Historic techniques and materials

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Re: Historic techniques and materials

#51 Post by dw » Mon Aug 01, 2011 5:48 am

Shoe historians,

Can anyone outline for me how and when Goodyear welted construction became prevalent in shoe construction?

I know Charles Goodyear invented the Goodyear machine in 1871 (?) but when did the technique really take hold and become the default technique for shoe construction in the US? In the UK? Among the top British shoe names?

When did gemming replace the folded channel version of GY?

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Re: Historic techniques and materials

#52 Post by ephraim » Sat Jan 07, 2012 8:34 am

Fellow Crispins,

FYI - I found a supplier for Wilmas Kängskosmorning, the leather dressing from Sweden that has the birch tar oil in it. I use it on all sorts of leather items that I own, as it is really great stuff. However, it is best known for restoring that smoky smell (Mmmmmm...) to Russia leather.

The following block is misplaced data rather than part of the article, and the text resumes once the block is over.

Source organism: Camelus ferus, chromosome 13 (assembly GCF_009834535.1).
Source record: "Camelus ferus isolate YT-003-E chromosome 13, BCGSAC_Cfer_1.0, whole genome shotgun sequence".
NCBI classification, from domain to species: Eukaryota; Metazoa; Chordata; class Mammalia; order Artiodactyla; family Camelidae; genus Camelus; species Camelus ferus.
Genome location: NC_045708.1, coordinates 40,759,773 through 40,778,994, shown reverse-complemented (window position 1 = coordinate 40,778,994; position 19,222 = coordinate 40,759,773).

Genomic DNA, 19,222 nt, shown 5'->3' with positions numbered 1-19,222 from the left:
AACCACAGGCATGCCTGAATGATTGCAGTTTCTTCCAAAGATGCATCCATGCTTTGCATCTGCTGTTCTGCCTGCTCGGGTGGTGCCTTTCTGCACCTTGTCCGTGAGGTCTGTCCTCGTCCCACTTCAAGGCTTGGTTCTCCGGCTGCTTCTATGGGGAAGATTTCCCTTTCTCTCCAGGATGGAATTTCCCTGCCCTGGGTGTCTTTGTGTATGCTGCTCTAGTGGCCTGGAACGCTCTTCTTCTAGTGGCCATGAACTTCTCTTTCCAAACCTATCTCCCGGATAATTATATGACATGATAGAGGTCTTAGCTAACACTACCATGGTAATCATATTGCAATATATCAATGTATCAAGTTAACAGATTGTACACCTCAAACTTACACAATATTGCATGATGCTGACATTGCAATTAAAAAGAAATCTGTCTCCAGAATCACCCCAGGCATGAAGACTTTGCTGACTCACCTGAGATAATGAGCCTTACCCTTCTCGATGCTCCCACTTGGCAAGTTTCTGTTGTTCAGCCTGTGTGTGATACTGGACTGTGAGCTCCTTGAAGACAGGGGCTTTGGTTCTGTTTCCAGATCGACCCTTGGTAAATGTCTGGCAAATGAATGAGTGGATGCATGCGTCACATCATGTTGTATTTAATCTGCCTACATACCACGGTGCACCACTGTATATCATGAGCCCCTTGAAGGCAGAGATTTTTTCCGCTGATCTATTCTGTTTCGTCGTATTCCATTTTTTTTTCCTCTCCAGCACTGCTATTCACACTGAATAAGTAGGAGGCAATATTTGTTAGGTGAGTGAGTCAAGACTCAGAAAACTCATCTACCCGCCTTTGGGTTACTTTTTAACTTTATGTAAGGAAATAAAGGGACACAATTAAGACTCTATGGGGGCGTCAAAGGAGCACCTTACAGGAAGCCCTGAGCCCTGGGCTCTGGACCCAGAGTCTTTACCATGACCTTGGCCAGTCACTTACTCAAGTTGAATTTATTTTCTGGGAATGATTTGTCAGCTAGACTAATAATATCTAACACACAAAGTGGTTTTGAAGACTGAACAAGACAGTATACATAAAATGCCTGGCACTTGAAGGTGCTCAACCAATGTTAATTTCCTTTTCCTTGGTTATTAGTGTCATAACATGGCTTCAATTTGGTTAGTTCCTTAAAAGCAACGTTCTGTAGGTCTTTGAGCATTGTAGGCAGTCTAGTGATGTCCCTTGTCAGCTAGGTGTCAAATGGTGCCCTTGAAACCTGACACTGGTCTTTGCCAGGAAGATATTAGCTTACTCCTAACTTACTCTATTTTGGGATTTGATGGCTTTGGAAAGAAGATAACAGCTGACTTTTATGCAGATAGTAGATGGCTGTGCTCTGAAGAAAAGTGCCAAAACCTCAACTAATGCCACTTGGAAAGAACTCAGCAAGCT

I had heard that the fellow who made it was retiring, but it looks like this company (the same one listed on my one and only tin of the stuff) is still producing and selling it. Here is the URL:

http://www.wilmanaturprodukter.se/portfolio-item/kangskosmorning/

It is being sold and promoted by a number of European and UK sites. I am trying to contact the company to see if they can ship in bulk to the USA, get prices, &c. Updates to follow...

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Re: Historic techniques and materials